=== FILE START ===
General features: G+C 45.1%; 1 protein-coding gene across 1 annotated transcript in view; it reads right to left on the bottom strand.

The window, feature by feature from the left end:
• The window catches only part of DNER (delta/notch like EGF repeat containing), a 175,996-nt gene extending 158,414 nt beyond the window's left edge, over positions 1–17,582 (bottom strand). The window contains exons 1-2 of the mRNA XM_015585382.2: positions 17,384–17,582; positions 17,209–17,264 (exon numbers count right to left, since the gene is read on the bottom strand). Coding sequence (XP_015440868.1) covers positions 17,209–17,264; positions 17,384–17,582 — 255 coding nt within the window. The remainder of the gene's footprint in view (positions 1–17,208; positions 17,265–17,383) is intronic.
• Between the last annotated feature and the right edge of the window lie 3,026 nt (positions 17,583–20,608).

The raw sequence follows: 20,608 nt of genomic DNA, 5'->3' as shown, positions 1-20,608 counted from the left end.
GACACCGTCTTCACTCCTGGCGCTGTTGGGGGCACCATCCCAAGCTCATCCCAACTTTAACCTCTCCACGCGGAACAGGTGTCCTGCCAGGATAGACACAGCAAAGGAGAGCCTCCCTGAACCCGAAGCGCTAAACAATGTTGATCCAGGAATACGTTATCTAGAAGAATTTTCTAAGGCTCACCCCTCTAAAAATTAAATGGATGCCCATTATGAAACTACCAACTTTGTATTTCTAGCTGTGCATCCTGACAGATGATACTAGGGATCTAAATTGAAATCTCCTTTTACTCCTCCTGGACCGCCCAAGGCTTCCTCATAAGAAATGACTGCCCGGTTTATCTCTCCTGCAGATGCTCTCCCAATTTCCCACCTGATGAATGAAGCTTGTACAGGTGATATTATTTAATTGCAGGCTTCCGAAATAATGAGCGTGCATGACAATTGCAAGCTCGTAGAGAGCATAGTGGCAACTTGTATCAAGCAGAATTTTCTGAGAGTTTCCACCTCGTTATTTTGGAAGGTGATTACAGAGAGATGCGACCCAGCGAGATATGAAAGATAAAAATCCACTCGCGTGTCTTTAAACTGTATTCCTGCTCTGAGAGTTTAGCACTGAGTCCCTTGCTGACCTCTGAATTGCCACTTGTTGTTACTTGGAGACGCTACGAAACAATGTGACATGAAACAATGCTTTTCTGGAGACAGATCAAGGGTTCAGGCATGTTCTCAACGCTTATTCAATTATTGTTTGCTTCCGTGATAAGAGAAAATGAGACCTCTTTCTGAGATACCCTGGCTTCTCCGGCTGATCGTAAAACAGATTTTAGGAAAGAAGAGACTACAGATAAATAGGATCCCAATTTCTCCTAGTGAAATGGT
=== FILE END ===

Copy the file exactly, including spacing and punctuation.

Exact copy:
General features: G+C 45.1%; 1 protein-coding gene across 1 annotated transcript in view; it reads right to left on the bottom strand.

The window, feature by feature from the left end:
• The window catches only part of DNER (delta/notch like EGF repeat containing), a 175,996-nt gene extending 158,414 nt beyond the window's left edge, over positions 1–17,582 (bottom strand). The window contains exons 1-2 of the mRNA XM_015585382.2: positions 17,384–17,582; positions 17,209–17,264 (exon numbers count right to left, since the gene is read on the bottom strand). Coding sequence (XP_015440868.1) covers positions 17,209–17,264; positions 17,384–17,582 — 255 coding nt within the window. The remainder of the gene's footprint in view (positions 1–17,208; positions 17,265–17,383) is intronic.
• Between the last annotated feature and the right edge of the window lie 3,026 nt (positions 17,583–20,608).

The raw sequence follows: 20,608 nt of genomic DNA, 5'->3' as shown, positions 1-20,608 counted from the left end.
GACACCGTCTTCACTCCTGGCGCTGTTGGGGGCACCATCCCAAGCTCATCCCAACTTTAACCTCTCCACGCGGAACAGGTGTCCTGCCAGGATAGACACAGCAAAGGAGAGCCTCCCTGAACCCGAAGCGCTAAACAATGTTGATCCAGGAATACGTTATCTAGAAGAATTTTCTAAGGCTCACCCCTCTAAAAATTAAATGGATGCCCATTATGAAACTACCAACTTTGTATTTCTAGCTGTGCATCCTGACAGATGATACTAGGGATCTAAATTGAAATCTCCTTTTACTCCTCCTGGACCGCCCAAGGCTTCCTCATAAGAAATGACTGCCCGGTTTATCTCTCCTGCAGATGCTCTCCCAATTTCCCACCTGATGAATGAAGCTTGTACAGGTGATATTATTTAATTGCAGGCTTCCGAAATAATGAGCGTGCATGACAATTGCAAGCTCGTAGAGAGCATAGTGGCAACTTGTATCAAGCAGAATTTTCTGAGAGTTTCCACCTCGTTATTTTGGAAGGTGATTACAGAGAGATGCGACCCAGCGAGATATGAAAGATAAAAATCCACTCGCGTGTCTTTAAACTGTATTCCTGCTCTGAGAGTTTAGCACTGAGTCCCTTGCTGACCTCTGAATTGCCACTTGTTGTTACTTGGAGACGCTACGAAACAATGTGACATGAAACAATGCTTTTCTGGAGACAGATCAAGGGTTCAGGCATGTTCTCAACGCTTATTCAATTATTGTTTGCTTCCGTGATAAGAGAAAATGAGACCTCTTTCTGAGATACCCTGGCTTCTCCGGCTGATCGTAAAACAGATTTTAGGAAAGAAGAGACTACAGATAAATAGGATCCCAATTTCTCCTAGTGAAATGGT